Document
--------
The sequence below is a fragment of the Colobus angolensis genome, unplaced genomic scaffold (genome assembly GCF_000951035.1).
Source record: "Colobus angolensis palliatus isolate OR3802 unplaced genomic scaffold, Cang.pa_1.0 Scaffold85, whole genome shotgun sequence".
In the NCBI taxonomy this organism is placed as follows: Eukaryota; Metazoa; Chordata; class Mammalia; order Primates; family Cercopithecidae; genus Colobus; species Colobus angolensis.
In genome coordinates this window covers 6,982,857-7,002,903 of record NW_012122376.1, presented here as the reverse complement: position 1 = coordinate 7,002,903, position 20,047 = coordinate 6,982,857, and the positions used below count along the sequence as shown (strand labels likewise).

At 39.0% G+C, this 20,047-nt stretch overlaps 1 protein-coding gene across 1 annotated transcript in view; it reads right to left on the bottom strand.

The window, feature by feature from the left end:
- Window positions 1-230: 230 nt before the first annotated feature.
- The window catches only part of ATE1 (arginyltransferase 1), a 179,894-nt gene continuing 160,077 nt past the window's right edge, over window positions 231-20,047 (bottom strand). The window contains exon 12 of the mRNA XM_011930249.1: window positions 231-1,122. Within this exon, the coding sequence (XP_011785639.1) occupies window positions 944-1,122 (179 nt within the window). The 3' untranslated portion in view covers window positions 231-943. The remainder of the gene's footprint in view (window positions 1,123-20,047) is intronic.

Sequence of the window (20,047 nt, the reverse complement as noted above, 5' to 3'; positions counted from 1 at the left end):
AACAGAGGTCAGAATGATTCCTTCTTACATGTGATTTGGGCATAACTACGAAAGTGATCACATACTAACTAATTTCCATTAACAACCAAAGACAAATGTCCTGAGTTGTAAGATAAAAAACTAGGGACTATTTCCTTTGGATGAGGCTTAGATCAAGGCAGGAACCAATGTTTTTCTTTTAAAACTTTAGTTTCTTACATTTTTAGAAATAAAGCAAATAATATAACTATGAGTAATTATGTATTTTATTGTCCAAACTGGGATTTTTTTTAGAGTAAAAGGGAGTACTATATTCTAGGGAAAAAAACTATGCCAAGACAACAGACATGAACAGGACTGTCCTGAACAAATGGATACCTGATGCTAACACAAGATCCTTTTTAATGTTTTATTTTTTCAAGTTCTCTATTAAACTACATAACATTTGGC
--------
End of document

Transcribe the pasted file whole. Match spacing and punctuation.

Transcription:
The sequence below is a fragment of the Colobus angolensis genome, unplaced genomic scaffold (genome assembly GCF_000951035.1).
Source record: "Colobus angolensis palliatus isolate OR3802 unplaced genomic scaffold, Cang.pa_1.0 Scaffold85, whole genome shotgun sequence".
In the NCBI taxonomy this organism is placed as follows: Eukaryota; Metazoa; Chordata; class Mammalia; order Primates; family Cercopithecidae; genus Colobus; species Colobus angolensis.
In genome coordinates this window covers 6,982,857-7,002,903 of record NW_012122376.1, presented here as the reverse complement: position 1 = coordinate 7,002,903, position 20,047 = coordinate 6,982,857, and the positions used below count along the sequence as shown (strand labels likewise).

At 39.0% G+C, this 20,047-nt stretch overlaps 1 protein-coding gene across 1 annotated transcript in view; it reads right to left on the bottom strand.

The window, feature by feature from the left end:
- Window positions 1-230: 230 nt before the first annotated feature.
- The window catches only part of ATE1 (arginyltransferase 1), a 179,894-nt gene continuing 160,077 nt past the window's right edge, over window positions 231-20,047 (bottom strand). The window contains exon 12 of the mRNA XM_011930249.1: window positions 231-1,122. Within this exon, the coding sequence (XP_011785639.1) occupies window positions 944-1,122 (179 nt within the window). The 3' untranslated portion in view covers window positions 231-943. The remainder of the gene's footprint in view (window positions 1,123-20,047) is intronic.

Sequence of the window (20,047 nt, the reverse complement as noted above, 5' to 3'; positions counted from 1 at the left end):
AACAGAGGTCAGAATGATTCCTTCTTACATGTGATTTGGGCATAACTACGAAAGTGATCACATACTAACTAATTTCCATTAACAACCAAAGACAAATGTCCTGAGTTGTAAGATAAAAAACTAGGGACTATTTCCTTTGGATGAGGCTTAGATCAAGGCAGGAACCAATGTTTTTCTTTTAAAACTTTAGTTTCTTACATTTTTAGAAATAAAGCAAATAATATAACTATGAGTAATTATGTATTTTATTGTCCAAACTGGGATTTTTTTTAGAGTAAAAGGGAGTACTATATTCTAGGGAAAAAAACTATGCCAAGACAACAGACATGAACAGGACTGTCCTGAACAAATGGATACCTGATGCTAACACAAGATCCTTTTTAATGTTTTATTTTTTCAAGTTCTCTATTAAACTACATAACATTTGGC